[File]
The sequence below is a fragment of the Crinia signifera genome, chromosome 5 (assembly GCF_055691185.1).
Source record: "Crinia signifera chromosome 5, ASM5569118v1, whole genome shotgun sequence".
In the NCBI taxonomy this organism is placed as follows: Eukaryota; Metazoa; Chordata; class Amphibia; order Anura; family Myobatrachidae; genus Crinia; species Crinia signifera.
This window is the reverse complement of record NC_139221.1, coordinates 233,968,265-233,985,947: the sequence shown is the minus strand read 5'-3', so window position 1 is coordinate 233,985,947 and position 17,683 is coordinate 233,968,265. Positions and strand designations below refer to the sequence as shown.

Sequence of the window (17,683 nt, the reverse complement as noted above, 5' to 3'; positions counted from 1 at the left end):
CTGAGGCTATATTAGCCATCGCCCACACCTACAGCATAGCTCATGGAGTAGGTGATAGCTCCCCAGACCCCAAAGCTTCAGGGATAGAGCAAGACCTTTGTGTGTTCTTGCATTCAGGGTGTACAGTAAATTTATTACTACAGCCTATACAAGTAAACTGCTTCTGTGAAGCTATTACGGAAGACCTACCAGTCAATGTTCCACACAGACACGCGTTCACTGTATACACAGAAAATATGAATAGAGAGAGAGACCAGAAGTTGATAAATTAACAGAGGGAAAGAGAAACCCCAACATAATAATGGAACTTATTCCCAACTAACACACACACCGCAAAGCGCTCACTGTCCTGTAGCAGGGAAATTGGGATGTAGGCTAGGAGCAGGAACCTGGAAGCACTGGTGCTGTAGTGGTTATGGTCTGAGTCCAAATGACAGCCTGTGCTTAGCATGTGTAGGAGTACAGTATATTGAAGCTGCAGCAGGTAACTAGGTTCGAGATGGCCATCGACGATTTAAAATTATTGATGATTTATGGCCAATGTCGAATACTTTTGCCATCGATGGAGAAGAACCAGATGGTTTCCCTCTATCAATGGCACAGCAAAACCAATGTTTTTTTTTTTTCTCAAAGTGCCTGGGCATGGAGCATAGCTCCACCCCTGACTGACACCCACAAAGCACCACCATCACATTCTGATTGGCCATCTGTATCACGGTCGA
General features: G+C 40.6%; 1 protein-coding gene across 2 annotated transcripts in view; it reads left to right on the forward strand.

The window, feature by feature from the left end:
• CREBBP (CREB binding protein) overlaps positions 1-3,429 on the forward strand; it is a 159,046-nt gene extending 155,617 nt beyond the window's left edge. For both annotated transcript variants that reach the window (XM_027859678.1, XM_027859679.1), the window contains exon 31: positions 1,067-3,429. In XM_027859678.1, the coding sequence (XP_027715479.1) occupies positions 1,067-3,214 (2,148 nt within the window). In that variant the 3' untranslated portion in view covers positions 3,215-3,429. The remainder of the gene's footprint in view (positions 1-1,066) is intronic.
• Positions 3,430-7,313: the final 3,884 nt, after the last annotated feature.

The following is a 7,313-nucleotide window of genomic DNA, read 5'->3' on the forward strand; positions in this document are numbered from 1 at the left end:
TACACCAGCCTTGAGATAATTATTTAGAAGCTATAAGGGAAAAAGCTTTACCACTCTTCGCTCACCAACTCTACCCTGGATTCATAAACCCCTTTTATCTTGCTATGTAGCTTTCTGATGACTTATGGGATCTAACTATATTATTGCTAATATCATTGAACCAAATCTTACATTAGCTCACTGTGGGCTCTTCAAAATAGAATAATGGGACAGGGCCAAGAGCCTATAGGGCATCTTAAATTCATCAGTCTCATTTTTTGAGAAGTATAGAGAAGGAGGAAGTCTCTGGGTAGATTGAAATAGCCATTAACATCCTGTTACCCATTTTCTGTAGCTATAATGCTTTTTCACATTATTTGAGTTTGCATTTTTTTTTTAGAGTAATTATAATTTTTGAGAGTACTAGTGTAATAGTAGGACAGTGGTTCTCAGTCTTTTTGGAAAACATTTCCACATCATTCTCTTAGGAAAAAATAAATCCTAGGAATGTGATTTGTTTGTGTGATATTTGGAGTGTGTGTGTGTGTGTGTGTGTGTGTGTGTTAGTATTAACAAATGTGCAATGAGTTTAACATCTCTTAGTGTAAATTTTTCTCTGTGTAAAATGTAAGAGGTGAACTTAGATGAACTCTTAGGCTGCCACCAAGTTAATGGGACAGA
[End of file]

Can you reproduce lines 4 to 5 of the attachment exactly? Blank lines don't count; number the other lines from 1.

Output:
This window is the reverse complement of record NC_139221.1, coordinates 233,968,265-233,985,947: the sequence shown is the minus strand read 5'-3', so window position 1 is coordinate 233,985,947 and position 17,683 is coordinate 233,968,265. Positions and strand designations below refer to the sequence as shown.

Sequence of the window (17,683 nt, the reverse complement as noted above, 5' to 3'; positions counted from 1 at the left end):